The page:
By Staff Reports
(Victor Valley)– From the U.S. Department of Health and Human Services, I’m Ira Dreyfuss with HHS HealthBeat.
A kidney stone is not among the joys of summertime, but researchers say that, as it gets hotter, the risk of having a stone rises.
At Children’s Hospital of Philadelphia, researcher Gregory Tasian analyzed data between 2005 and 2011 on over 60,000 children and adults. He determined the risk of stone presentation associated with the temperatures where those people lived.
“As mean daily temperatures increased, the risk of a patient presenting with stones within 20 days of exposure to that temperature also rose.”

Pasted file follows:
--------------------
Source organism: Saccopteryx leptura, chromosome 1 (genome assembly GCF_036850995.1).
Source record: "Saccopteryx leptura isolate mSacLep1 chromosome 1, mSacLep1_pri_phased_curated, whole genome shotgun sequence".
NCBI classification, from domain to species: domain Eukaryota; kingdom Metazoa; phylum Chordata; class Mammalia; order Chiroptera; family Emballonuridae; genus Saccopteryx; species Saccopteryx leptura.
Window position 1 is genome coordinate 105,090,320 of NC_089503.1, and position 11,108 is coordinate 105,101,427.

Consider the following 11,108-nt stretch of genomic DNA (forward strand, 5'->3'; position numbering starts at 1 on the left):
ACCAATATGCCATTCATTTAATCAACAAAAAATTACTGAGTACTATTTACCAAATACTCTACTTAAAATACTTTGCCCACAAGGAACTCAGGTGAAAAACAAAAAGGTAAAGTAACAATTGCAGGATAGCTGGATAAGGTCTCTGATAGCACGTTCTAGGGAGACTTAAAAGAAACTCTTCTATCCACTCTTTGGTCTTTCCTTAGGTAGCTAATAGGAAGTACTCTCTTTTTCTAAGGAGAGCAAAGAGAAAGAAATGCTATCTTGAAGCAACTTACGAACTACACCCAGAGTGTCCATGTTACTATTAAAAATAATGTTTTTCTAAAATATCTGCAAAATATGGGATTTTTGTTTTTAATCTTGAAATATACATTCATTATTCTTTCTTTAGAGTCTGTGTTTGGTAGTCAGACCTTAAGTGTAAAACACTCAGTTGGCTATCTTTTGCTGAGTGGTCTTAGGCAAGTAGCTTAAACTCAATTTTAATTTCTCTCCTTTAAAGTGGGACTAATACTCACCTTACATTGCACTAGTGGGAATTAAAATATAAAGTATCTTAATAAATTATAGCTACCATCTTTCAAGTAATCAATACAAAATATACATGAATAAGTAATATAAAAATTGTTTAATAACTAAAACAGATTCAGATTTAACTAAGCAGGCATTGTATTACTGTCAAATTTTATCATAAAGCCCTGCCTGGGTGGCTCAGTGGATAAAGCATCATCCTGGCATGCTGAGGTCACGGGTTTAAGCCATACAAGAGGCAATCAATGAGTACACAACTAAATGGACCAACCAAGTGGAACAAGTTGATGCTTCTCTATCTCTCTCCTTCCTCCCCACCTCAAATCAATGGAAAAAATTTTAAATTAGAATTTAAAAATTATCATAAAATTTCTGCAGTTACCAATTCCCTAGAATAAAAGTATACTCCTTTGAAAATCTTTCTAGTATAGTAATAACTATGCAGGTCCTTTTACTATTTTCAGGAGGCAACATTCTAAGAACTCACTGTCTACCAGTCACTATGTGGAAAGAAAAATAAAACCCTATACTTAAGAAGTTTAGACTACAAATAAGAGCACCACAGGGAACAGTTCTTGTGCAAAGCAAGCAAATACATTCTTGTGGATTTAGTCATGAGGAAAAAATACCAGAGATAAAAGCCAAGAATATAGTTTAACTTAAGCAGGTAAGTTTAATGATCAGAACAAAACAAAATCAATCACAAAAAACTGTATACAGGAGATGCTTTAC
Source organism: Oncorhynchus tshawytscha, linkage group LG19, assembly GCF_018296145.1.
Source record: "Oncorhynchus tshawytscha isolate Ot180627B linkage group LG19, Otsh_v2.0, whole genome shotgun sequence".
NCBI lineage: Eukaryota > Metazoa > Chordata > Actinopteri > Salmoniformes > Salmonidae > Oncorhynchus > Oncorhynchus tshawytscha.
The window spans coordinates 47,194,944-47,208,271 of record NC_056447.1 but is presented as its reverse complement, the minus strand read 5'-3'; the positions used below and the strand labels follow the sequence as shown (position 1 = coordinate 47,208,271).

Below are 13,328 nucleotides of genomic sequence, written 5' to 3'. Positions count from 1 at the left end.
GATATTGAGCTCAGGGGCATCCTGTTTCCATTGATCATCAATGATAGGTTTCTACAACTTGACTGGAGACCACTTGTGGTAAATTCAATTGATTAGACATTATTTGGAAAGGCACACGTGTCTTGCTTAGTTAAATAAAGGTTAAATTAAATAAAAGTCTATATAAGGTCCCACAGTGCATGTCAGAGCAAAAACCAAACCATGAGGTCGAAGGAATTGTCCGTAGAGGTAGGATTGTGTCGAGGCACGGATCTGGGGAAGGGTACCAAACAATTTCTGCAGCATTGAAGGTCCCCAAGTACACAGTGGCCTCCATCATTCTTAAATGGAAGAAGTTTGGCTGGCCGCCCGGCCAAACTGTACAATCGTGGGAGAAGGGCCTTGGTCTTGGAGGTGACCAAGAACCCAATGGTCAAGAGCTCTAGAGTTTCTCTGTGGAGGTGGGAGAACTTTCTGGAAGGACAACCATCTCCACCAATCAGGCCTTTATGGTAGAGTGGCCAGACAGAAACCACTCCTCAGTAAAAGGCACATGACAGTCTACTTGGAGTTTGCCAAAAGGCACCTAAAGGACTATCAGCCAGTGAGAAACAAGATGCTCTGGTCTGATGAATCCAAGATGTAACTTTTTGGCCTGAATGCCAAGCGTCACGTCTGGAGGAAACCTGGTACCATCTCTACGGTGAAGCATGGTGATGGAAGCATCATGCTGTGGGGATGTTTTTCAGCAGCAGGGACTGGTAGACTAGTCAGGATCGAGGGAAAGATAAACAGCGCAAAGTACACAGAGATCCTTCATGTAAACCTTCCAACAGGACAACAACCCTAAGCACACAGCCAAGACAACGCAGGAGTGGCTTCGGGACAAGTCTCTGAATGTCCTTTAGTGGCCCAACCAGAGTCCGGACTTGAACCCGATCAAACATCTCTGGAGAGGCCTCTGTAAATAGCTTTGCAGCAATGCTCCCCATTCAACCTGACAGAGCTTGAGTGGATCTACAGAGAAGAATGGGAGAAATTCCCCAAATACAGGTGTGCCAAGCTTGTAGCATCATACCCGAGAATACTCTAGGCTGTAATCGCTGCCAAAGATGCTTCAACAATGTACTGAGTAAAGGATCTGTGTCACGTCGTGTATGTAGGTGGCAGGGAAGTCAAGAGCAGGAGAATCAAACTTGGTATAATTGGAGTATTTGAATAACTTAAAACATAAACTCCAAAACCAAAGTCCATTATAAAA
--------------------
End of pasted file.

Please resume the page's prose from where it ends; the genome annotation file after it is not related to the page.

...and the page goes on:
Tasian thinks it’s due to dehydration, so he suggests drinking lots of water in hot weather.
The study in the journal Environmental Health Perspectives was supported by the National Institutes of Health.
Learn more at healthfinder.gov.
HHS HealthBeat is a production of the U.S. Department of Health and Human Services. I’m Ira Dreyfuss.